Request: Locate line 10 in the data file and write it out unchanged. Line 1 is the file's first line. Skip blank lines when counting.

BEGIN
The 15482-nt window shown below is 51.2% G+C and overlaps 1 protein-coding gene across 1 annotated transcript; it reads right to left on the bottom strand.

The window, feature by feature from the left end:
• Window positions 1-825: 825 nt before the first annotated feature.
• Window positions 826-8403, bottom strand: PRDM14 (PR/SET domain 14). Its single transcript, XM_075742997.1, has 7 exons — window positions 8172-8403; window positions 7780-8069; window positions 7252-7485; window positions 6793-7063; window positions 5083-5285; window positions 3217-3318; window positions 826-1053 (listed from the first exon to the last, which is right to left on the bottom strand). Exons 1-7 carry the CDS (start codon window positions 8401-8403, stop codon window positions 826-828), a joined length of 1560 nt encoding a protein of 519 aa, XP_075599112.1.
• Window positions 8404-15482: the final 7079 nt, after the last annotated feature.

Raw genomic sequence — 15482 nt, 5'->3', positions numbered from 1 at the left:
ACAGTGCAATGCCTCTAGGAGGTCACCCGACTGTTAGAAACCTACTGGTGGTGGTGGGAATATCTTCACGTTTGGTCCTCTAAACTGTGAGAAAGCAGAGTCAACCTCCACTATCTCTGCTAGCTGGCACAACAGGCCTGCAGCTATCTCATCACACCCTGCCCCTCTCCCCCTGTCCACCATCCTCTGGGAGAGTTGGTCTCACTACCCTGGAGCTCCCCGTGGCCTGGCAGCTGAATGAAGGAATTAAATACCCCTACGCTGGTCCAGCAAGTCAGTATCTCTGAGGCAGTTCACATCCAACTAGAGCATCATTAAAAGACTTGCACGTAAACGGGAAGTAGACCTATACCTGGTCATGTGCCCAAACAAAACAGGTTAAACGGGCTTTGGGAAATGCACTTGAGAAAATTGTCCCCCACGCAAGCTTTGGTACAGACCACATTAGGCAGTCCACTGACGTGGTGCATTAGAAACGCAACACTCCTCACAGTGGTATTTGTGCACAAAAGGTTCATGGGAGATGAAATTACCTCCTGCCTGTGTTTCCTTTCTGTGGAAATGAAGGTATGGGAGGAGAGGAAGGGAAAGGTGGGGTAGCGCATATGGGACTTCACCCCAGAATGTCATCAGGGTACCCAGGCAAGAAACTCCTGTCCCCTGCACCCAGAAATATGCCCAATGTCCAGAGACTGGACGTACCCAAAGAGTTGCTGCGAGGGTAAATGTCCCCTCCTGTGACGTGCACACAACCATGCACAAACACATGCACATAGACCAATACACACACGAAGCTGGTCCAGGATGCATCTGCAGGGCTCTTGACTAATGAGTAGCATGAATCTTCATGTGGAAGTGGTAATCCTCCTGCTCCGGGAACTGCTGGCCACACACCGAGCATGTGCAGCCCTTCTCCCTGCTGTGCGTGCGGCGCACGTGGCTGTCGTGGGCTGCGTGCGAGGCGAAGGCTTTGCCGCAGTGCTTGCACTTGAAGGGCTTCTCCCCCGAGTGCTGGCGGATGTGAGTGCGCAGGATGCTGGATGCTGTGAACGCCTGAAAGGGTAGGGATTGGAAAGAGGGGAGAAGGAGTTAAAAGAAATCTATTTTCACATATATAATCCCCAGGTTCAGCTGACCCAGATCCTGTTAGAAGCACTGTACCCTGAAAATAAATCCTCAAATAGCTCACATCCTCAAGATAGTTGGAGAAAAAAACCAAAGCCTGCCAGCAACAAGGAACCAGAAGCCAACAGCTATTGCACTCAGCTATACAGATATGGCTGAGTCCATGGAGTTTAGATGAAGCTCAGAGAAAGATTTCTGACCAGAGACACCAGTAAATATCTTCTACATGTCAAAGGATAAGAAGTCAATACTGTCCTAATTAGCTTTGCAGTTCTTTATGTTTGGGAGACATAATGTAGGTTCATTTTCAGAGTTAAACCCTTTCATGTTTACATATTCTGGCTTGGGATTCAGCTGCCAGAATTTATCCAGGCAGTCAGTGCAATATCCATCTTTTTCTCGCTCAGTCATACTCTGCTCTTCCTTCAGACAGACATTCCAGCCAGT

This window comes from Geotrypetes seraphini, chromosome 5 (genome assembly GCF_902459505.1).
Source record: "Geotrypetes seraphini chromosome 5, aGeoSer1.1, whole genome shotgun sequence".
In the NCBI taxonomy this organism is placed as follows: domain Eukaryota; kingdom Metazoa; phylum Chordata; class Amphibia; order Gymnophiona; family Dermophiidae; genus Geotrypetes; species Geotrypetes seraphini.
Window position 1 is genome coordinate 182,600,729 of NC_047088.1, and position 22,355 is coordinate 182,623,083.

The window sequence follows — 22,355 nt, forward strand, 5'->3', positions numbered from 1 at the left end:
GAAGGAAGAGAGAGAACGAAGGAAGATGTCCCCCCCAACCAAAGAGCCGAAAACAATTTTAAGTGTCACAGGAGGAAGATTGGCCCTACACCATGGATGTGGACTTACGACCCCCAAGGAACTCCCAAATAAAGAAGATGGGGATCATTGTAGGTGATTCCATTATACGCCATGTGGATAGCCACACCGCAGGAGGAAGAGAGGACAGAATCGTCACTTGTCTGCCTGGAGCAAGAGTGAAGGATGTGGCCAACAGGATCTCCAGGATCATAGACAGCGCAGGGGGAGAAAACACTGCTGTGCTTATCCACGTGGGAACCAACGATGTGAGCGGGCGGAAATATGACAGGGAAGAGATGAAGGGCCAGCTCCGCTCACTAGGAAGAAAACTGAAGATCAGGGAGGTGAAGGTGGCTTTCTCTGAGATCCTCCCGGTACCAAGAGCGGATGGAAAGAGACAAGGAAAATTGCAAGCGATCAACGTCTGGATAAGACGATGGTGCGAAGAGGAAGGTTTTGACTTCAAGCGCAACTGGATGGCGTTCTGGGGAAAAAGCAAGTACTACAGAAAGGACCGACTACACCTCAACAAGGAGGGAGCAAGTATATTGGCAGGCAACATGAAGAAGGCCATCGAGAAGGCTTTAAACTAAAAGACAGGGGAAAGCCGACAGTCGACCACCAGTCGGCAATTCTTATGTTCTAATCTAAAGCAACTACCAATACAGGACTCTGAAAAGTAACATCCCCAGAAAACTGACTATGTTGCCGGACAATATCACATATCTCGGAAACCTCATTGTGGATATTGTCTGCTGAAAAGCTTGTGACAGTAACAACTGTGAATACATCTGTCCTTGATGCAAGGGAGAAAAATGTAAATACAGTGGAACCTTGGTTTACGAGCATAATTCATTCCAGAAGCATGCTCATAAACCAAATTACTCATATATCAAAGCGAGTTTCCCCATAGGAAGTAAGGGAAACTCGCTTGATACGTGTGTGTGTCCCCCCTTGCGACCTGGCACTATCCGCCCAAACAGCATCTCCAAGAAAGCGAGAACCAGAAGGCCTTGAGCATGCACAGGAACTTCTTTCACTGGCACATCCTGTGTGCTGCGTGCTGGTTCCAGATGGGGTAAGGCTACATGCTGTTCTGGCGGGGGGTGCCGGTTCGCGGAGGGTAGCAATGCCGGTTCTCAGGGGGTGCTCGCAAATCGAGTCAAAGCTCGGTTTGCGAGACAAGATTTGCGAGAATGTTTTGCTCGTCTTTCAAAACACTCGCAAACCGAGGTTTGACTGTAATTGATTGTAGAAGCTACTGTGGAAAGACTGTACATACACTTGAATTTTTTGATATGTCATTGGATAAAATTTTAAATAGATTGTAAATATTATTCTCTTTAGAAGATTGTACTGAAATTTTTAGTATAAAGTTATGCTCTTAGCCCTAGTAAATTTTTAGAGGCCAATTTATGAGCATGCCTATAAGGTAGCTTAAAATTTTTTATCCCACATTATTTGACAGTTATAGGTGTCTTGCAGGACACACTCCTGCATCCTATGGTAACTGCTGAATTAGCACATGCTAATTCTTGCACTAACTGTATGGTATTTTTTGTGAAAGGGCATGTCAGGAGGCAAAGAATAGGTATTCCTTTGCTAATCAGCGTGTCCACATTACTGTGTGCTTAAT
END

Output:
In the NCBI taxonomy this organism is placed as follows: domain Eukaryota; kingdom Metazoa; phylum Chordata; class Amphibia; order Gymnophiona; family Dermophiidae; genus Geotrypetes; species Geotrypetes seraphini.